Boosting literacy to transform outcomes for low-achieving students

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White working class students are some of the lowest achievers in our schools and it is often a lack of reading ability that is holding them back. Senior leader Deborah Garfield discusses her work to tackle this issue.

White British students make up more than three-quarters of low-achievers in English schools and do worse than children from other ethnic groups with similar economic backgrounds. Boys outnumber girls as low-achievers at school by three to two.

These frightening statistics – outlined in the report Tackling Low Educational Achievement from the Joseph Rowntree Foundation – are something that I have observed in every school I have worked in. 

In response to the problem, Ofsted is now focusing more on outcomes for pupils receiving Pupil Premium, and in the last two inspections I have been involved with, I have seen a real focus on boys on free school meals in particular – and rightly so.

The role of literacy

Literacy is the key to achievement and attainment. Without it the curriculum is meaningless. There is a long-standing gender gap in English attainment, and this is the key to understanding underachievement in boys – their literacy skills are not up to the mark. 

They cannot read and understand the questions and are therefore unable to answer, even if they do have the knowledge. Furthermore, if they can read the question, do understand it and have the knowledge, they are often unable to communicate it in the format that examinations require – the dreaded writing skills!

My previous two schools, where I have led on literacy, have been quite different from each other. The first had 26 per cent of students who were on free school meals or had been at some point in the past six years (known as the FSM-Ever6 measure). Underachievement of the middle-ability boys was a key factor – mainly due to low literacy levels and a lack of aspiration.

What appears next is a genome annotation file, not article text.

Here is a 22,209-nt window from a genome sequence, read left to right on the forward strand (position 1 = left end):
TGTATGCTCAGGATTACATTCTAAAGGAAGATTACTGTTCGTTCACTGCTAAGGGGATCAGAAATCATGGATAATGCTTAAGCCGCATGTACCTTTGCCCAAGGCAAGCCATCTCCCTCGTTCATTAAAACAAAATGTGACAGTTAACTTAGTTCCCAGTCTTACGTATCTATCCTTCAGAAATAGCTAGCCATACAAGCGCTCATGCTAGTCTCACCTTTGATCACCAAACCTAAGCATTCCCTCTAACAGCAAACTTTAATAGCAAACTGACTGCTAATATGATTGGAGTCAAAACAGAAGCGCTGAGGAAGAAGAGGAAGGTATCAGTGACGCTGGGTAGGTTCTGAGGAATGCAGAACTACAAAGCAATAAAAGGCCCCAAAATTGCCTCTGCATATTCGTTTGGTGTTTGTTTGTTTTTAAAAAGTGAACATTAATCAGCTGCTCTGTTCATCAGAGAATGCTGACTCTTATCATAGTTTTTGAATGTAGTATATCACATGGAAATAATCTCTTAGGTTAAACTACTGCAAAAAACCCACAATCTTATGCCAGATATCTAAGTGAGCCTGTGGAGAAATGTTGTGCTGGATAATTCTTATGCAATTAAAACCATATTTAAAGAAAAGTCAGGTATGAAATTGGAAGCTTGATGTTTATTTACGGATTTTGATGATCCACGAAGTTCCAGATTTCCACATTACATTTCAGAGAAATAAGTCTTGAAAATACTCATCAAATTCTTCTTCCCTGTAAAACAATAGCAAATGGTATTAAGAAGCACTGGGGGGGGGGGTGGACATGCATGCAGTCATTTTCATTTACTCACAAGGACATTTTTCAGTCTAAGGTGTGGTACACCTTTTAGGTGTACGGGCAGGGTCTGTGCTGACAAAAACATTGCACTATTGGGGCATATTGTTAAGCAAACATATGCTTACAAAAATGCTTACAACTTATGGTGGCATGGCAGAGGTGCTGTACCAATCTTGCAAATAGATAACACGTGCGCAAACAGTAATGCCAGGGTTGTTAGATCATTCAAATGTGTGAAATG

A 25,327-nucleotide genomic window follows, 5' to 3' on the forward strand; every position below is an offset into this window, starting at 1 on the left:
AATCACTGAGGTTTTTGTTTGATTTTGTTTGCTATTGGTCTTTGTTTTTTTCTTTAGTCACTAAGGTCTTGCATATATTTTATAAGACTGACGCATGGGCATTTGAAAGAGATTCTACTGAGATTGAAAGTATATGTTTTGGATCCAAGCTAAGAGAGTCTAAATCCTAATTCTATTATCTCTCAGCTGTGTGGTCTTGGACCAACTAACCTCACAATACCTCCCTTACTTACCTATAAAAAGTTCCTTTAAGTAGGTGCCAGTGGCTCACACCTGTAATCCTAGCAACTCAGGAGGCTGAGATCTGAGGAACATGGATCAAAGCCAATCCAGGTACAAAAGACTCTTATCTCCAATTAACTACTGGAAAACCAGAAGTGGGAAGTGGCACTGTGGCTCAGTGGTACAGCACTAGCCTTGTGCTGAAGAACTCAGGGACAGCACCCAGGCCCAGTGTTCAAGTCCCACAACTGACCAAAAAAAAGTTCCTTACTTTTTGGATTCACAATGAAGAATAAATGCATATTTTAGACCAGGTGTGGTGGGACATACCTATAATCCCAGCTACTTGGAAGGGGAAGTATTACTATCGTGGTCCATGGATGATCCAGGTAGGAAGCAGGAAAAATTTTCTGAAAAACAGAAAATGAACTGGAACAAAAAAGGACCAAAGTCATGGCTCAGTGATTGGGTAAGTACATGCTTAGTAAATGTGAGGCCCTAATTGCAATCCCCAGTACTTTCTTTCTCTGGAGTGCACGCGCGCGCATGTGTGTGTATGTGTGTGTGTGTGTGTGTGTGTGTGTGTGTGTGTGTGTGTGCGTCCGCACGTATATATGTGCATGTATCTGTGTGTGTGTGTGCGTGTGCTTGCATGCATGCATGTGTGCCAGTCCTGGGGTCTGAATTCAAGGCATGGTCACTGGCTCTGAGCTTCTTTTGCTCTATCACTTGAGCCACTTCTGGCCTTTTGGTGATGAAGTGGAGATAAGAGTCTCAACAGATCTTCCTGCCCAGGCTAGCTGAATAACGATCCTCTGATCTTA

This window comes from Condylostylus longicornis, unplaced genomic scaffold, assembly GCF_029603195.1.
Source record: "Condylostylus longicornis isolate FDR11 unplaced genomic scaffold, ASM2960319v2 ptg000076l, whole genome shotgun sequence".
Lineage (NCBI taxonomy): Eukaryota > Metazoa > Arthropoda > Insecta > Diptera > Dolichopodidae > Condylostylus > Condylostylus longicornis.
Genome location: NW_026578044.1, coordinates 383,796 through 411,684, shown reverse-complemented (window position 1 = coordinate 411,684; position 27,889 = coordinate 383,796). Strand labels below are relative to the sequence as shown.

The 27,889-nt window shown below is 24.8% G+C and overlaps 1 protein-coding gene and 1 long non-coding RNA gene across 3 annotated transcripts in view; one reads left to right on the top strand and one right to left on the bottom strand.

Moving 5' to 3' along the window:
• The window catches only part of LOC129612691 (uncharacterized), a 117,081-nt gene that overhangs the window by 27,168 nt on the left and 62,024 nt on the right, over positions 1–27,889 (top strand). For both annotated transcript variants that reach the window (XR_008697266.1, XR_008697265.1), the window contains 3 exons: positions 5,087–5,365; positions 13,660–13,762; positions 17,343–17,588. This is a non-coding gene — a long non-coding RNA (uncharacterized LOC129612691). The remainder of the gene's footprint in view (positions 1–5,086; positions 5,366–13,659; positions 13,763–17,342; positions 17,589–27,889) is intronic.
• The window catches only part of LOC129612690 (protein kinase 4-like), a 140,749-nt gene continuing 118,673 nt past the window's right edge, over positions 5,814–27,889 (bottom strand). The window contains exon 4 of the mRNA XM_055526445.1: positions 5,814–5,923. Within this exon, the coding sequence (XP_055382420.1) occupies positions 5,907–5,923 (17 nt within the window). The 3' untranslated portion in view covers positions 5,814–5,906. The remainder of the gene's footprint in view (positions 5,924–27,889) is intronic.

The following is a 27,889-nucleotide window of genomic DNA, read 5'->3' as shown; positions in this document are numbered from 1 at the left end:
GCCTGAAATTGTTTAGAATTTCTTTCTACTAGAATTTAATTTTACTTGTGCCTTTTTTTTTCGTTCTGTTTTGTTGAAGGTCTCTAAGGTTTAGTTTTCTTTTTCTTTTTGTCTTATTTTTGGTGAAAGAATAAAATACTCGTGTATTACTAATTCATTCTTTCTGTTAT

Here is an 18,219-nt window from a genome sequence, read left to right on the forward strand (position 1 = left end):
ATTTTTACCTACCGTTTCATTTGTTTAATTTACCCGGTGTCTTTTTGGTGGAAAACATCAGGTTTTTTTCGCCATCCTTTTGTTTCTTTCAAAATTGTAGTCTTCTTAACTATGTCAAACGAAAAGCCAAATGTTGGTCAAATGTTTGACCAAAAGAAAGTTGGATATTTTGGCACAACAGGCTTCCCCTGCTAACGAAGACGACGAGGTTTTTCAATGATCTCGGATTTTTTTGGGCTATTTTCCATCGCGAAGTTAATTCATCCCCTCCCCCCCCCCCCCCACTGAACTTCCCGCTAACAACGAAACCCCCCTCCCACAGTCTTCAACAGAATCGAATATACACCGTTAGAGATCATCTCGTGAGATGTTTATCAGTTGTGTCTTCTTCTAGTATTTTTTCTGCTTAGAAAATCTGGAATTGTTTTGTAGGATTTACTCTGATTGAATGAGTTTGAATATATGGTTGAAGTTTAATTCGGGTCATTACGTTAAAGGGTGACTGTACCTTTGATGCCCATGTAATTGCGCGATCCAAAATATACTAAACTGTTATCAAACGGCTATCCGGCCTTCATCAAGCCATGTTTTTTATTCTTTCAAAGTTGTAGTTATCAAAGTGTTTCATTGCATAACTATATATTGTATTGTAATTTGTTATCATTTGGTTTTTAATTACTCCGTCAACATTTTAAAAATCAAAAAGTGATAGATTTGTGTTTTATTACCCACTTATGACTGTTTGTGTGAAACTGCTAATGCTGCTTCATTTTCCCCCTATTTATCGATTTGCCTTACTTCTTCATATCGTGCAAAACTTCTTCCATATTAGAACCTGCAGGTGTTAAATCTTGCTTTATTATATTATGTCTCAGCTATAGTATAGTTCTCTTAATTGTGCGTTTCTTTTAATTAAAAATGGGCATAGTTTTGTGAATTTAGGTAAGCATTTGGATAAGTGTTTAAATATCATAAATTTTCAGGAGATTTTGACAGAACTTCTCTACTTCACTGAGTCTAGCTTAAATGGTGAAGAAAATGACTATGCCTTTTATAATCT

My current school has 78 per cent FSM-Ever6, with students entering with very low reading ages (51.3 per cent more than two years behind and 27 per cent more than three years behind in year 7). Both schools sit around 98 per cent White British in ethnicity terms.

Getting pupils reading is essential because it is linked to progress in writing. Many pupils leave primary school enthusiastic readers, but lose their love for literature as they move between key stages.

My own work at a school in Greater Manchester showed that there was a significant gap between the reading age and chronological age of our pupils. On investigation, we found that the gap in year 7 was noticeable but not cause for real concern.

However, this gap widened as the pupils moved through the key stages, and in key stage 4 our girls’ reading ages came down to join the boys at their already lower level. Clearly intervention needed to be front-loaded in the early years of secondary school to address underachievement (regardless of gender) and monitoring was needed to ensure that the work in years 7 and 8 continued into key stage 4. There should be no shame in a pupil being in reading recovery or on a reading scheme well into their GCSE years if that is what is needed.

Changes to the Ofsted framework in January 2012 raised the importance of literacy to the point where it should have been all along – at the forefront of education. A reading age of at least 12 years is required to access a GCSE paper, yet at my current school in Merseyside, 61 per cent of our year 11 pupils and 

40 per cent of our year 10s are below that threshold. These pupils will struggle to read their exam papers. When looking at the statistics in this school (with FSM-Ever6 lying at 78 per cent) it is our boys who are over-represented in the lower attainment bands.

Tackling the problem

So, we know that boys underachieve, and we know that White working class boys in particular underachieve – what do we do about it?